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Senate Republicans Ready to Debate Financial Reform

April 28, 2010

Senate Republicans have signaled their intention to allow debate to begin on the sweeping financial regulatory reform bill.

Sen. Richard Shelby, R-Ala., the ranking Republican member of the Senate Banking Committee, indicated that negotiations with his colleague, Senate Banking Committee Chairman Christopher Dodd, D-Conn., have reached an impasse. This won’t be the first time. Dodd had introduced his version of the legislation after concluding that negotiations with Shelby and another Republican member of the committee, Bob Corker, R-Tenn., had reached earlier impasses.

“I believe we owed the American people our best effort to make whatever changes we could to this incredibly complex piece of legislation because it will have wide ranging implications for our economy,” said Shelby in a statement. “Chairman Dodd has assured me that he will address a number of concerns I have expressed with respect to ending bailouts.  We have been unable, however, to make any meaningful progress on other important components of the legislation.  It is now my belief that further negotiations will not produce additional results.”

So far, the Republicans have blocked debate thrice on the bill, with the help of Nebraska Democrat Ben Nelson, even in the midst of the contentious hearing on Tuesday with executives from Goldman Sachs. Democrats wanted to force a fourth vote to invoke cloture on Wednesday and threatened to keep the Senate in session all night if necessary.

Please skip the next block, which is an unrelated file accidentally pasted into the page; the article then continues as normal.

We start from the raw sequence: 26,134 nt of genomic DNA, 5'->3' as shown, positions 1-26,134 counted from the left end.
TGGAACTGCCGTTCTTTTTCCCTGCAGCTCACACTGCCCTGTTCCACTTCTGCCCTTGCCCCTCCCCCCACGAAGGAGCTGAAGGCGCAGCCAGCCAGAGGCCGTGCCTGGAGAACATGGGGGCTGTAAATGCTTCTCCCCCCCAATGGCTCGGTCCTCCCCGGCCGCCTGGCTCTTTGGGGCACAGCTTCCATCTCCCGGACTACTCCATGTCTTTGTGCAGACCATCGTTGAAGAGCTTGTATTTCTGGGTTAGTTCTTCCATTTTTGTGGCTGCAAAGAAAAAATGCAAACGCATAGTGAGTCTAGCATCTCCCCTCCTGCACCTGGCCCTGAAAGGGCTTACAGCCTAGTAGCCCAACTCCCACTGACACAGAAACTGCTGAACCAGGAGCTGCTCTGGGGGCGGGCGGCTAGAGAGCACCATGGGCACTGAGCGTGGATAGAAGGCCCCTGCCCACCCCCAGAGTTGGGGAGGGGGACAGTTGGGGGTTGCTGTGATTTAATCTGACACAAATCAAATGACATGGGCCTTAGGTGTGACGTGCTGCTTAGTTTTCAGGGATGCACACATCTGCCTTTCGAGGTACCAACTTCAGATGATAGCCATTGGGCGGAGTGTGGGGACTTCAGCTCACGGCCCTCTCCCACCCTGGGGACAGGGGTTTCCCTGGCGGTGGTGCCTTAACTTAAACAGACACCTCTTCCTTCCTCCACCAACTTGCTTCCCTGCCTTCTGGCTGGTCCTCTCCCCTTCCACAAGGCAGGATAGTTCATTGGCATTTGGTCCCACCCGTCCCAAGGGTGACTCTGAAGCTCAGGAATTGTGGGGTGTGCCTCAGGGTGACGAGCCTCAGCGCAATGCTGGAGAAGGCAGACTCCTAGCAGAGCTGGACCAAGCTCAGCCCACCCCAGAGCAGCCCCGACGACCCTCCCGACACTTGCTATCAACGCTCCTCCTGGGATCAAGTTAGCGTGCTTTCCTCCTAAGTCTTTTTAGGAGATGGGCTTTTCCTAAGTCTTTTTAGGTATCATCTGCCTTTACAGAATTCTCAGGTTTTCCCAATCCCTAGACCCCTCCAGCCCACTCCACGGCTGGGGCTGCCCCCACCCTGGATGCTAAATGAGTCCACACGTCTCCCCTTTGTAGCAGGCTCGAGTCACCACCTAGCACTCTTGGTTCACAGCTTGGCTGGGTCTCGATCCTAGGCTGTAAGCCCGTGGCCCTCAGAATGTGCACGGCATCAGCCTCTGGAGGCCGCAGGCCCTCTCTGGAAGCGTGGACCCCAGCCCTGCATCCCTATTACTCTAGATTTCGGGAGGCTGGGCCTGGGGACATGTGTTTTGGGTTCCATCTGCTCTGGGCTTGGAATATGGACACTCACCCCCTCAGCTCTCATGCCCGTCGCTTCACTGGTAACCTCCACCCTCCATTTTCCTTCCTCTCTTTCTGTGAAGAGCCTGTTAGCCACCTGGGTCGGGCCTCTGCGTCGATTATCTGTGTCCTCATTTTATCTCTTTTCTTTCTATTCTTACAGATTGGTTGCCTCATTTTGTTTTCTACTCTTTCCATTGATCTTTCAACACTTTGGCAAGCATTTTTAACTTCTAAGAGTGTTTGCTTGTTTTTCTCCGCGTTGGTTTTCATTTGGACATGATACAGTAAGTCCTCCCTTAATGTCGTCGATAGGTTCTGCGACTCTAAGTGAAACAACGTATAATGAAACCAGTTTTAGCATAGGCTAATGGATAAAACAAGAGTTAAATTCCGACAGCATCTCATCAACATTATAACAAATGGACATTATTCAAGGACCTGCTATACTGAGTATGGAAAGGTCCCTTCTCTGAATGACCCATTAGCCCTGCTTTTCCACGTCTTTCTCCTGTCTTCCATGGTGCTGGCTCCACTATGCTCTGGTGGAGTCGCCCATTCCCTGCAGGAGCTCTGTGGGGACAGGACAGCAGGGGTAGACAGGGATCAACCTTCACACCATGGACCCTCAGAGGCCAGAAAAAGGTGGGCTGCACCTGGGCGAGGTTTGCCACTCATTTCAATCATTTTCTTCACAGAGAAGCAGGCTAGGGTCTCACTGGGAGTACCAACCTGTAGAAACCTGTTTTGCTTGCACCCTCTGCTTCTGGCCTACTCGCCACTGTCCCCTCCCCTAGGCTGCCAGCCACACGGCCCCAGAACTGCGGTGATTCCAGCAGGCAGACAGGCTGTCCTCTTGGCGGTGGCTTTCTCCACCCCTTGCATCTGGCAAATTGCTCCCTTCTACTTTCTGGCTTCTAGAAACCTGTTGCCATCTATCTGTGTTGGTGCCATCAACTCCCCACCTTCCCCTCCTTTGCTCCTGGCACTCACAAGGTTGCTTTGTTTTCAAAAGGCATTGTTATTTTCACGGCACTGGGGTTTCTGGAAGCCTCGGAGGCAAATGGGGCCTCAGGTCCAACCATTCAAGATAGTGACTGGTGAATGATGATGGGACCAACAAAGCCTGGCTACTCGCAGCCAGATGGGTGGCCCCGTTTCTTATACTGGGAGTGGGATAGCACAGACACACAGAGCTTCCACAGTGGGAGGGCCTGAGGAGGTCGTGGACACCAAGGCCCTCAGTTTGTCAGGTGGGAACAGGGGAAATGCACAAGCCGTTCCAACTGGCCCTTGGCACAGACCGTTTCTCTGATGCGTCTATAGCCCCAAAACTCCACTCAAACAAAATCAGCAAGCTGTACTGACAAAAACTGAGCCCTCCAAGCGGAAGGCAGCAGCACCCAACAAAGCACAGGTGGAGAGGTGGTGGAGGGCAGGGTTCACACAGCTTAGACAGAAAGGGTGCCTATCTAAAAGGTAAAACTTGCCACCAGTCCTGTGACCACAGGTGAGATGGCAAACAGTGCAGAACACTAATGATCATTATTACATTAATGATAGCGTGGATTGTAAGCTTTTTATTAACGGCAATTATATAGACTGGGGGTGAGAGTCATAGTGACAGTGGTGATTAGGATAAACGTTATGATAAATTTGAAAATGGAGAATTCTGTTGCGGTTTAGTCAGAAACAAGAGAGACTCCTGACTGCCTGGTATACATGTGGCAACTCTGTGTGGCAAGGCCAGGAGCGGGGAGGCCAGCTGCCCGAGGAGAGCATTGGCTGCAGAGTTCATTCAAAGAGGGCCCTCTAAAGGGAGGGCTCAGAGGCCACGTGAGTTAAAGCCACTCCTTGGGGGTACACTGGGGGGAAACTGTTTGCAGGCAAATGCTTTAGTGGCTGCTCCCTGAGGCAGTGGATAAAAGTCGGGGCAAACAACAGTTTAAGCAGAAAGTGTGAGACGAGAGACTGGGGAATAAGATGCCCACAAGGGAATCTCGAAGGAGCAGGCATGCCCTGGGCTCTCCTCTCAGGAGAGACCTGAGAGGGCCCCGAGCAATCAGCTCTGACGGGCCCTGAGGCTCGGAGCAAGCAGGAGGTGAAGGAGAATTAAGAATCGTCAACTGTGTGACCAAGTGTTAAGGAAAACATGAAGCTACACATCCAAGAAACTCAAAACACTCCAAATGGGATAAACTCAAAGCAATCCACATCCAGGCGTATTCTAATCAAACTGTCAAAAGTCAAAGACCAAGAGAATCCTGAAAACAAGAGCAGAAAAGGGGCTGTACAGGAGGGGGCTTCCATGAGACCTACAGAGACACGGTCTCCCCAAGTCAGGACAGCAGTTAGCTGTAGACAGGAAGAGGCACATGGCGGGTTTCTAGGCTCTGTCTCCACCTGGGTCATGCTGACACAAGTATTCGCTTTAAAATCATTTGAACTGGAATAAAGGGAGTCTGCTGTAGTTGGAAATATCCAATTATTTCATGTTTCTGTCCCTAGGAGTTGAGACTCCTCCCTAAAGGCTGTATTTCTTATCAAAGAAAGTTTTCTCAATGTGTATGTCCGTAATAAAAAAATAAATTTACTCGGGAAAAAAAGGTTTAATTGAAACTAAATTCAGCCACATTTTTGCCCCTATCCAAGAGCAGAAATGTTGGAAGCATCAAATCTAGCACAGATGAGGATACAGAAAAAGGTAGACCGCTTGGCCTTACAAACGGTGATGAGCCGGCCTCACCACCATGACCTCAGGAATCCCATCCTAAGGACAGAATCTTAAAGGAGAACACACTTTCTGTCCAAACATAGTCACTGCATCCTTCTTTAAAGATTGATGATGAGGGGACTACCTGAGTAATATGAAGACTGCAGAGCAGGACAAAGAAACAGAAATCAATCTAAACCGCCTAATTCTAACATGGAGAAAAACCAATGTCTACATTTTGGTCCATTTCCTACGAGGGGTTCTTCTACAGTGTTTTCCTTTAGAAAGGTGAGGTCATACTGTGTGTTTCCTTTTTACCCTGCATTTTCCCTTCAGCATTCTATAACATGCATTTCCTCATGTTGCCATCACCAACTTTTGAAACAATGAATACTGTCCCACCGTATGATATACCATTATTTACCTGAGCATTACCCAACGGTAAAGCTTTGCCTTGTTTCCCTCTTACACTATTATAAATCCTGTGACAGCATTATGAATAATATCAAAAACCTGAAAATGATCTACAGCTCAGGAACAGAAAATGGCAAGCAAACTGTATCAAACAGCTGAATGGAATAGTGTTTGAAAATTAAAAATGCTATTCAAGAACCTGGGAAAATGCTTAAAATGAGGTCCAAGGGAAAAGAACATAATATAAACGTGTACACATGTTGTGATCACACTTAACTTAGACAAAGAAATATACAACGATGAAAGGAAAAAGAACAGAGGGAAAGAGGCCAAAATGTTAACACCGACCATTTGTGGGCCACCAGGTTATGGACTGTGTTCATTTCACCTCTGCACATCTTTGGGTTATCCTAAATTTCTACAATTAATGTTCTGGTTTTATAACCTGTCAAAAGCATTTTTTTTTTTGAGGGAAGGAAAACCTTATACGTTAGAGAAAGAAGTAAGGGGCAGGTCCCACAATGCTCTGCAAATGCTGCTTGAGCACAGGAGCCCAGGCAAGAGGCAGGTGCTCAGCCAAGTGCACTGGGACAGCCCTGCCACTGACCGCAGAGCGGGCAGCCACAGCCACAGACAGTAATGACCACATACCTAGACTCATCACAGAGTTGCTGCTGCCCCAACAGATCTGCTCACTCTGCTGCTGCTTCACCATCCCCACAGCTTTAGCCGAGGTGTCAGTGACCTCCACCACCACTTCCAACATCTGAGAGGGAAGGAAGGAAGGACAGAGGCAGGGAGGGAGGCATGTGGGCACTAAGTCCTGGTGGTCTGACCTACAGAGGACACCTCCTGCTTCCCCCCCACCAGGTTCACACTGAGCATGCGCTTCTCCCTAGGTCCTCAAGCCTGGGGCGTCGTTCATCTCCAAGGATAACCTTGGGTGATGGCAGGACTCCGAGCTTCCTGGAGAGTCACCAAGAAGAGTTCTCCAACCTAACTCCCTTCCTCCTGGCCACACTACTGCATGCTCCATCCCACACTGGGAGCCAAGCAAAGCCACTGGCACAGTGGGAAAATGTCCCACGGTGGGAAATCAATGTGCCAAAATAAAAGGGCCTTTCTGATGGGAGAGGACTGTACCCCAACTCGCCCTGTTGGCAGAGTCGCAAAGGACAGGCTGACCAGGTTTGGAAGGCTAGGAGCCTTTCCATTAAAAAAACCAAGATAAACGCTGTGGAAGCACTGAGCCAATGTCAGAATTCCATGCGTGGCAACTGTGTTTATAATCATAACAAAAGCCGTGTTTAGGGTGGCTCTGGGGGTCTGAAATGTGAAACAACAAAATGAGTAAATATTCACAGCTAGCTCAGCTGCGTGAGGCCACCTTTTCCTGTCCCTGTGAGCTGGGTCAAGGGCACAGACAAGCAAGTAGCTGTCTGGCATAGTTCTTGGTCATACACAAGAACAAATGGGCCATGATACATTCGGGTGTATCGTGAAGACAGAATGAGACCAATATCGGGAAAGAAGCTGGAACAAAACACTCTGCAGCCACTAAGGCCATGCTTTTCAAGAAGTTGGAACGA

Senate Minority Leader Mitch McConnell, R-Ken., has indicated that he too is now ready for the Senate to begin debating the bill. 

“Unfortunately, Sen. Shelby believes that continued talks on a number of provisions affecting Main Street will not bring the negotiators any closer to an agreement," he said in a statement. "Now that those bipartisan negotiations have ended, it is my hope that the majority’s avowed interest in improving this legislation on the Senate floor is genuine and the partisan gamesmanship is over.  I remain deeply troubled by a number of provisions in this bill and will work aggressively in the days ahead to ensure that the majority does not use our mutual interest in regulating Wall Street to extend the federal government’s unwanted hand into Main Street.”

Lawmakers are expected to introduce a number of amendments, some of which could directly affect accountants. They could include changes in Sarbanes-Oxley 404(b) internal controls audit requirements for smaller public companies, as well as liability provisions. Let the debates begin.

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